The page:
Re: few public offices. This idea in my mind opens the dangerous possibility of few people ammasing a lot of power. The basic idea of a democratic state is the idea of “checks and balances” – one branch of power being constantly checked by the other two. And the difference in their functioning implies difference in organisation, which implies quite a number of elected officials and high-ranking civil servants.

  13. (First of all: thank you very much for taking time and responding at such length and so comprehensively, though you are obviously NOT dealing with an expert of any kind :-), but rather with someone struggling to translate her multitude of ideas in German into understandable English)

    I am convinced that the principle of “checks and balances” is necessary, but there are many possible realisations of it: an independent, functioning judiciary (at least the constitutional part of it) with real power does not sound bad, does it. One would definitely need a parliament with its representatives, but as to corresponding political parties there is an interesting phenomenon occurring, at least in Germany: as far as the more important topics are concerned, it gets more and more difficult for the (larger) parties to represent opposing or contrasting (left-right, whatever) views. One could say sometimes that everyone is of the same opinion (because often, there is only one really acceptable (though complex) solution) and they are trying hard to make it sound like a different proposition on the surface. What I mean is: often it is the sheer weight of a serious topic (health, taxes, climate) that simply necessitates some degree of expertise and serious thinking rather than finding a good opposing view. (On the other hand, the Great Coalition does spend much time bickering around…)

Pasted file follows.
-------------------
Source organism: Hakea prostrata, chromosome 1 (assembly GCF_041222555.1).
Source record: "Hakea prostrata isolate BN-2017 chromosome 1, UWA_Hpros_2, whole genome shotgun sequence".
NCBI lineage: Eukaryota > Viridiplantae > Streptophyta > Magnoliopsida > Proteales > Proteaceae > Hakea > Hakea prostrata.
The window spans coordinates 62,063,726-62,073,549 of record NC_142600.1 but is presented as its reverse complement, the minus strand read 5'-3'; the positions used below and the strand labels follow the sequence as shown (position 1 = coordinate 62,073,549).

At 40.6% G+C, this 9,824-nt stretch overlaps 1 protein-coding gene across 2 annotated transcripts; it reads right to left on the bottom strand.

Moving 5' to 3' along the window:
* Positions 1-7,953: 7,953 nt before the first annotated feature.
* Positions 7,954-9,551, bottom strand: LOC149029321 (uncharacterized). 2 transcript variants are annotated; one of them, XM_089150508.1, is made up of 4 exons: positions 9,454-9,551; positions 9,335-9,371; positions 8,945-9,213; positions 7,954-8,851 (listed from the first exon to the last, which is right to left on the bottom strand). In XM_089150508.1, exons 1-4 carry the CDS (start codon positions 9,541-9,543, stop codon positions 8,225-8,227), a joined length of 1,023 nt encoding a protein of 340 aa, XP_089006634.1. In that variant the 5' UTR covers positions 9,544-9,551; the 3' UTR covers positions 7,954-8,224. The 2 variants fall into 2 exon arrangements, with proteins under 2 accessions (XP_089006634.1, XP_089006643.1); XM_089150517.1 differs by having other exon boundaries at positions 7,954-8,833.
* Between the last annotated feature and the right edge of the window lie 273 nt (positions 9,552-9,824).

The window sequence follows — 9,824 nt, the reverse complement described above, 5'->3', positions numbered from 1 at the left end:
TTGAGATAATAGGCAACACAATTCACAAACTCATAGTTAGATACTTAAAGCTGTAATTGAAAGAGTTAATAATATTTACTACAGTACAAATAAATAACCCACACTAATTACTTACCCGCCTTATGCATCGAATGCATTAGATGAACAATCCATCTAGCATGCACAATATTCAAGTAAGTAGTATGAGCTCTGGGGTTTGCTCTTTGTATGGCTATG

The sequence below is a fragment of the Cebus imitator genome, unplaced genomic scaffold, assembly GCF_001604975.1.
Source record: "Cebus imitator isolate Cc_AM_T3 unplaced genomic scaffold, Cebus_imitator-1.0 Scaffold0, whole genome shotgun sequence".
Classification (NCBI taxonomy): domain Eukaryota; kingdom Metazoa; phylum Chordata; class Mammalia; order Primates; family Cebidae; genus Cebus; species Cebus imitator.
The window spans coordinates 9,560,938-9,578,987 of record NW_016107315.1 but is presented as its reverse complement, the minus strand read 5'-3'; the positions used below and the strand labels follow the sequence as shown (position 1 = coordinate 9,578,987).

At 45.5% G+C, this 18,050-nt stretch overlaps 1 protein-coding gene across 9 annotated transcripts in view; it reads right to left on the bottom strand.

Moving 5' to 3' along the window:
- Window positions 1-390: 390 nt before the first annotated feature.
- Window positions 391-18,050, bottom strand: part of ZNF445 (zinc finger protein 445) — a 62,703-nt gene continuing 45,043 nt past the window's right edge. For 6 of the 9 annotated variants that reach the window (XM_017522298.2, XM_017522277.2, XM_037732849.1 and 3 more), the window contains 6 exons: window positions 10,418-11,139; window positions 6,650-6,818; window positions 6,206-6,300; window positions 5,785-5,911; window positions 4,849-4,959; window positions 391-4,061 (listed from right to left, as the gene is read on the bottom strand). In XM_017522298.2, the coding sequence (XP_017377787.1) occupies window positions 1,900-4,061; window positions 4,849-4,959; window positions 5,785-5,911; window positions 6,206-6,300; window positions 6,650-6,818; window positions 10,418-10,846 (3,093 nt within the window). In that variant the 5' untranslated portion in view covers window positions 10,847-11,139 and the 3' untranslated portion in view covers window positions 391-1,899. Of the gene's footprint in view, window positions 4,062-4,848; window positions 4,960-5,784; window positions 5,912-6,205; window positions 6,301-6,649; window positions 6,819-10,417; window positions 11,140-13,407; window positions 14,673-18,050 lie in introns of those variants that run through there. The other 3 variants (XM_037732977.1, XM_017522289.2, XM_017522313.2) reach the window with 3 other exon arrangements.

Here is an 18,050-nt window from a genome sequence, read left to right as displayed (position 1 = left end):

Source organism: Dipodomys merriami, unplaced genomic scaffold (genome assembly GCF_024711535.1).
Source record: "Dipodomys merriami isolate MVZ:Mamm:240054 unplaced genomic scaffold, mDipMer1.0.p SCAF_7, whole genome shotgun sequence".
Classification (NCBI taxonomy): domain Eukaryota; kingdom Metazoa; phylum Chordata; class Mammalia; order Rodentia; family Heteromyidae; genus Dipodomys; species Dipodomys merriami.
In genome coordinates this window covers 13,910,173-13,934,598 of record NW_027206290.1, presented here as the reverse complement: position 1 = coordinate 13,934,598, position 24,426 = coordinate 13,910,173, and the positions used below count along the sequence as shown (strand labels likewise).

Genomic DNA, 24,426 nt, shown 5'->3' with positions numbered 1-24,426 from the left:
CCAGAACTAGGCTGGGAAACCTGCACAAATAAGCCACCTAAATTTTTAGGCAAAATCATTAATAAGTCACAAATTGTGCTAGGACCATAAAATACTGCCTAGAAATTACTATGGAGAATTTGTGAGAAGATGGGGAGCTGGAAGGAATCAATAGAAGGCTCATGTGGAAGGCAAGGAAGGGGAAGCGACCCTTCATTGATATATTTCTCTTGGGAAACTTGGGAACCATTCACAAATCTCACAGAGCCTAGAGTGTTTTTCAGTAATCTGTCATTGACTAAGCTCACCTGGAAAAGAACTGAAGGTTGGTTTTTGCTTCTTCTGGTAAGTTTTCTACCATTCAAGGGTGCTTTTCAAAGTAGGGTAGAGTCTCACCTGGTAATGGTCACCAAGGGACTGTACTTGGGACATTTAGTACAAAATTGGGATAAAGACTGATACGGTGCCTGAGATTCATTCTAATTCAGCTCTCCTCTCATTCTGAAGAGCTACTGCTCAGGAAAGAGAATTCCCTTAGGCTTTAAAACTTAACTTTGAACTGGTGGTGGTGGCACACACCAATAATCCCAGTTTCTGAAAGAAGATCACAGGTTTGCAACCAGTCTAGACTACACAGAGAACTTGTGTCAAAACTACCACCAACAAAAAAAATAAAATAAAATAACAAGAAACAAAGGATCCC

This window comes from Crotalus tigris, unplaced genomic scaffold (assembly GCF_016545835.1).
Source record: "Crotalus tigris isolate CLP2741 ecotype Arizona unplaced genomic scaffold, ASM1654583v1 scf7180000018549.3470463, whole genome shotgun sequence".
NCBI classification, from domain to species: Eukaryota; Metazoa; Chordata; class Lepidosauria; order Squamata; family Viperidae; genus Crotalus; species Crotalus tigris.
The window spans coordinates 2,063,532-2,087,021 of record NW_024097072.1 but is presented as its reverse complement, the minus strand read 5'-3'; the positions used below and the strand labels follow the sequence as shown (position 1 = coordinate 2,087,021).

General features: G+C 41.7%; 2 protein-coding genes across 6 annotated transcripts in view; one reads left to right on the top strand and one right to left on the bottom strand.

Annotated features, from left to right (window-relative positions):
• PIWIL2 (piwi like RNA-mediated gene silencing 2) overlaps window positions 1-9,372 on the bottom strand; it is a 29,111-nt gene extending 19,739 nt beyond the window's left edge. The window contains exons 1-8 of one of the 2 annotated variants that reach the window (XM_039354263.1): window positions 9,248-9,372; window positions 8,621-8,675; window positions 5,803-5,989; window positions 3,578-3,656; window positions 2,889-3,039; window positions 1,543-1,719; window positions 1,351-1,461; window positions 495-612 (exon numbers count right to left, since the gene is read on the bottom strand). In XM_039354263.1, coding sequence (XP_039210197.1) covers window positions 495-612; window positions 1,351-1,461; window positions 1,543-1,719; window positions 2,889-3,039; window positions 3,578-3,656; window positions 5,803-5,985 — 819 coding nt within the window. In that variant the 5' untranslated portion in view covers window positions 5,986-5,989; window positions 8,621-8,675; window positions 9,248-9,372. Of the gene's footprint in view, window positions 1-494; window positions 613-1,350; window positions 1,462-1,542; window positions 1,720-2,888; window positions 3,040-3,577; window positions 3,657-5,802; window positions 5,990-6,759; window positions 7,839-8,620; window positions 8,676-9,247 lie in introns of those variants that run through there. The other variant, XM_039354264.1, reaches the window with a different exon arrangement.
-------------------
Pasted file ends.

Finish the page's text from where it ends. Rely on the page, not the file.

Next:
Ok, and of course we need a government, but maybe just some humble people who do their work and forget all about having to be charismatic persons everyone will love and/or fear. Just doing some real work.

    I have to agree about the population and the topics to be decided upon: it is definitely true that it is impossible for people themselves to decide on every single issue. And one would have many of those issues to deal with (the Communist ideal of equality of all people being done away with). But maybe one could find a solution to that.